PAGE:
Included in the school choice stories on Education Post is Dashaun Robinson’s story how he failed in neighborhood schools, until he “found a small charter school in Providence, Rhode Island, and became a 10th grader, again, at the age of 18.” He’s now a sophomore at Rhode Island College.
Blackstone Valley Prep, a charter school in Pawtucket, Rhode Island, created a very small, supportive class to serve their son and other disabled students, write Kevin Sims and Krystal Vasquez. Despite his epilepsy, anxiety and adjustment disorder, he “loves learning” and performs at grade level.
Kim Wilborn, an eighth-grader, credits Perspectives Charter School in Chicago for turning her into a straight-A student who’s forgiven her drug-addicted mother and taken her first steps on “a path to a brighter future.”
In elementary school, she “ran with a bad crowd,” she writes. There was no homework. When she started Perspectives in sixth grade, she “didn’t know multiplication or division,” only how to punch numbers in a calculator. She got extra help to catch up in math.
In an ethics class called A Disciplined Life, she learning about taking responsibility — and forgiveness.
Even though he was in prison for 27 years, Nelson Mandela forgave the people who put him in there. He had dinner with one of his prison guards. He had lunch with the man who wanted him to get the death penalty. He was not bitter.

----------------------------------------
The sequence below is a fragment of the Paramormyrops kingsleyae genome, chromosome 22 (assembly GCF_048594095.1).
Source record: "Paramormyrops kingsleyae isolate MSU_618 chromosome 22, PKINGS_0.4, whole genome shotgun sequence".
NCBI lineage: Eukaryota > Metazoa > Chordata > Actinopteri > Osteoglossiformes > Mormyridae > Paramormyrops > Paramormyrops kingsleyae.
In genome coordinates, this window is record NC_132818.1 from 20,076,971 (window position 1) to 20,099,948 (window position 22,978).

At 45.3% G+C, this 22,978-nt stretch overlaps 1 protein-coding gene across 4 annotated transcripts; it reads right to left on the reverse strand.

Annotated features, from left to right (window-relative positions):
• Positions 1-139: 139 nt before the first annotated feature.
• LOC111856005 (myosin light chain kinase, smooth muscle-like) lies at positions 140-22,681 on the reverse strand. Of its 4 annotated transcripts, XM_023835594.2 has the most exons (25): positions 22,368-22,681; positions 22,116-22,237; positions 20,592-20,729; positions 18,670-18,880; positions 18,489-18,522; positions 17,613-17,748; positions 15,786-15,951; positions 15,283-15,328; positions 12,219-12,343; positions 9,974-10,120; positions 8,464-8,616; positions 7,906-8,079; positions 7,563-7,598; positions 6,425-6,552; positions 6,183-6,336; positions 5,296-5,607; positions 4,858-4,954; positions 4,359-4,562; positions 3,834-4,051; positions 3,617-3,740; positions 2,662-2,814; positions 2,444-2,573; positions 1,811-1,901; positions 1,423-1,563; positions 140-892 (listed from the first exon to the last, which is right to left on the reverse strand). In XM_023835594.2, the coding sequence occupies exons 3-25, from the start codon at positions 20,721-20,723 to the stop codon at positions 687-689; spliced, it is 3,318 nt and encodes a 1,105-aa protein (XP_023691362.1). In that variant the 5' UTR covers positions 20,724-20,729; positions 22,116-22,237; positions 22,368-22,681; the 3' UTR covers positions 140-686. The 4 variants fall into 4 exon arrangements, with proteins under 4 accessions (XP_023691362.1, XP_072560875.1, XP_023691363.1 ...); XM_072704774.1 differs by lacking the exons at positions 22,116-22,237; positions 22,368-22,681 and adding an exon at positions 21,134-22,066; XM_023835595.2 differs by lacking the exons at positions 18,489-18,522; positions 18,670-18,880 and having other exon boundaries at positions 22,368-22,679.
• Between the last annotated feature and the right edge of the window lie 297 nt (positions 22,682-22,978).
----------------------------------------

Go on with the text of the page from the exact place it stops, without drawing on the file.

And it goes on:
I didn’t want to be, either.
She’s learned how to push herself to overcome challenges. Almost 200 pounds in sixth grade, she was encouraged to join the track team. “You have to keep going,” the coach told her. “When your legs get tired, you have to start running with your heart.”
I’ve lost a lot of weight since then. I have the willpower to keep going no matter how hard it gets.
. . . I get lots of homework now but it’s like when I started track: the more I’m used to it, the more I can do.
Gabby Dixon, a Perspectives high school student, likes the “small size and personal relationships.”
Her AP Literature is reading Ralph Ellison’s Invisible Man.
Sometimes I really have to sit down with my teacher to understand it — there’s so much going on in the text. What’s great is he told us it’s OK not to understand something right away. It’s OK to wrestle with a text. It’s OK to be vulnerable and open. That’s the best way you get to learn.
She’s also a big fan of A Disciplined Life.